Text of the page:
NO. 18, OCTOBER 1969
Editor: Angel D. Leshikar
The Mackin Table
Deep in Antarctica lies a windswept, snow-covered, table topped mountain which has been named for the late J. Hoover Mackin. This table makes up the central mass of the Patuxent Range, Pensacola Mountains, and was one of the few large areas of extensively exposed rock in Antarctica which had not been visited by man prior to 1962. Seen in the skyline in the photograph above is the Polar Ice Plateau; its ice drains to the left around the Patuxent Range on its ways to the Weddell Sea. In the past the continental ice was much higher and de posited moraines on top of the table. The Patuxent Formation underlies the area and consists of interbedded sandstone and slate of late Precambrian age; it is deformed into open con tinuous folds with subhorizontal fold axes. On the center right,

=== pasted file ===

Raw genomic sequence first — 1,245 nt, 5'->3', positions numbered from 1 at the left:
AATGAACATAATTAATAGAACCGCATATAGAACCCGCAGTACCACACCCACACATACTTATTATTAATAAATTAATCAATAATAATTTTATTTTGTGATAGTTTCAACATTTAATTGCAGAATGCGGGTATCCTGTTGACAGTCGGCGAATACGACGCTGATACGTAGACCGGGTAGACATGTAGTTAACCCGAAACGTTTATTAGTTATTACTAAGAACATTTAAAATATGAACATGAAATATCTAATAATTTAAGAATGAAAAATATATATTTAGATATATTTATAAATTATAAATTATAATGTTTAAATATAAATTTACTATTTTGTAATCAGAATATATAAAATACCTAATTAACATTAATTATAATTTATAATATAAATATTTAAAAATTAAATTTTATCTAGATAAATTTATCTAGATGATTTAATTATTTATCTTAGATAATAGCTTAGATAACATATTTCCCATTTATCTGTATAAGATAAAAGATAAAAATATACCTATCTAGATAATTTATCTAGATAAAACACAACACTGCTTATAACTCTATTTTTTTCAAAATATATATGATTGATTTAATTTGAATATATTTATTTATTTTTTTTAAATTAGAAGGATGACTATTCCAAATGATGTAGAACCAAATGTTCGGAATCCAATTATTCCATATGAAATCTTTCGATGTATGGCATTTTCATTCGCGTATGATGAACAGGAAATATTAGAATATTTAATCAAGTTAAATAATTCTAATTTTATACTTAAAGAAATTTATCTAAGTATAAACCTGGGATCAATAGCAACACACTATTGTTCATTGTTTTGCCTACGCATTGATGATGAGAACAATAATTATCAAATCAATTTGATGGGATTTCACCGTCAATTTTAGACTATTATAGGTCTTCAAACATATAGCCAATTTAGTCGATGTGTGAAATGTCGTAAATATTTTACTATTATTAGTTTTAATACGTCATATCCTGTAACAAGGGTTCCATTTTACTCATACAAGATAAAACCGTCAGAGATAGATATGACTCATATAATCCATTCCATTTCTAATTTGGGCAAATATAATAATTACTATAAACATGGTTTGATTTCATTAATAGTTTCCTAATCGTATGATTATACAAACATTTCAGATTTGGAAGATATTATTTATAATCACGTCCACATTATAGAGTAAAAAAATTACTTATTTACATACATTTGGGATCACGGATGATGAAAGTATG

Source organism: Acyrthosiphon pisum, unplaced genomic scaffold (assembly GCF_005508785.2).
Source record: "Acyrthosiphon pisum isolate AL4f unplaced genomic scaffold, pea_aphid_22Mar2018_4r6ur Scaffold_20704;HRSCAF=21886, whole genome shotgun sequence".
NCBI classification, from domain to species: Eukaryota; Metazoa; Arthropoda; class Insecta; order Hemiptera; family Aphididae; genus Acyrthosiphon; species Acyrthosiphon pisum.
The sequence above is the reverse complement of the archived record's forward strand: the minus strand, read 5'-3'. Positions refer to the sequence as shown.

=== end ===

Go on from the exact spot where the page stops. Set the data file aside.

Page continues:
in the long "S"-shaped nunatak, characteristic rhythmic bed ding and folds of the formation are seen. At least once during the Pleistocene glaciers from the Polar ice plateau nearly inun dated the Patuxent Mountains and were probably more than 1500 feet thicker than at present. The maximum altitude on the top of the table is 2136 meters and the steep sides of the table are as much as 1000 meters high.
The recommendation to name the table for Hoover was made by former students of his, Dwight L. Schmidt, A. B. Ford, Paul Williams; and a Mr. Nelson of the U.S.G.S. Both Dr. Schmidt and Dr. Ford were members of the U.S. Geological Survey field party who mapped the area in 1962.